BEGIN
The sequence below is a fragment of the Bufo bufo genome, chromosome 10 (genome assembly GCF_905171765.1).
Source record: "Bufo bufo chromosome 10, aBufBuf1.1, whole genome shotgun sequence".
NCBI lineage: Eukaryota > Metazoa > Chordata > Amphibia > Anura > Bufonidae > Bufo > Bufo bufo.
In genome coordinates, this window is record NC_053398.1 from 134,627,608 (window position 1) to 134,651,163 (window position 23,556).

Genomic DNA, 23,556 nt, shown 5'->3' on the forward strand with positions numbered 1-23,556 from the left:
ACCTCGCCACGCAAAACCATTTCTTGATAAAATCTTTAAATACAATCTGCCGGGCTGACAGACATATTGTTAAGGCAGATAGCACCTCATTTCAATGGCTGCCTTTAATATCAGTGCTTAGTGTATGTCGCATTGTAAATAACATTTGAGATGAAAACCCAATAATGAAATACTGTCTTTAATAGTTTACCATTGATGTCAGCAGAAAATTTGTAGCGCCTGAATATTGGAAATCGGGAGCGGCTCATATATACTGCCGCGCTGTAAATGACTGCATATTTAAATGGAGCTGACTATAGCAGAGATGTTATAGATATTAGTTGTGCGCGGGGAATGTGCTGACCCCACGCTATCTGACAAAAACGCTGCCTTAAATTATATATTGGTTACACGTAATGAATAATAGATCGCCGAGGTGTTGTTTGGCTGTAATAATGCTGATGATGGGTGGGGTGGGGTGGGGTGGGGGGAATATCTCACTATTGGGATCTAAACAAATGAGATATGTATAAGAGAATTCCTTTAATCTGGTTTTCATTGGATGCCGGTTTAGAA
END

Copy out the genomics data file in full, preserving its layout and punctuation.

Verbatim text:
The sequence below is a fragment of the Bufo bufo genome, chromosome 10 (genome assembly GCF_905171765.1).
Source record: "Bufo bufo chromosome 10, aBufBuf1.1, whole genome shotgun sequence".
NCBI lineage: Eukaryota > Metazoa > Chordata > Amphibia > Anura > Bufonidae > Bufo > Bufo bufo.
In genome coordinates, this window is record NC_053398.1 from 134,627,608 (window position 1) to 134,651,163 (window position 23,556).

Genomic DNA, 23,556 nt, shown 5'->3' on the forward strand with positions numbered 1-23,556 from the left:
ACCTCGCCACGCAAAACCATTTCTTGATAAAATCTTTAAATACAATCTGCCGGGCTGACAGACATATTGTTAAGGCAGATAGCACCTCATTTCAATGGCTGCCTTTAATATCAGTGCTTAGTGTATGTCGCATTGTAAATAACATTTGAGATGAAAACCCAATAATGAAATACTGTCTTTAATAGTTTACCATTGATGTCAGCAGAAAATTTGTAGCGCCTGAATATTGGAAATCGGGAGCGGCTCATATATACTGCCGCGCTGTAAATGACTGCATATTTAAATGGAGCTGACTATAGCAGAGATGTTATAGATATTAGTTGTGCGCGGGGAATGTGCTGACCCCACGCTATCTGACAAAAACGCTGCCTTAAATTATATATTGGTTACACGTAATGAATAATAGATCGCCGAGGTGTTGTTTGGCTGTAATAATGCTGATGATGGGTGGGGTGGGGTGGGGTGGGGGGAATATCTCACTATTGGGATCTAAACAAATGAGATATGTATAAGAGAATTCCTTTAATCTGGTTTTCATTGGATGCCGGTTTAGAA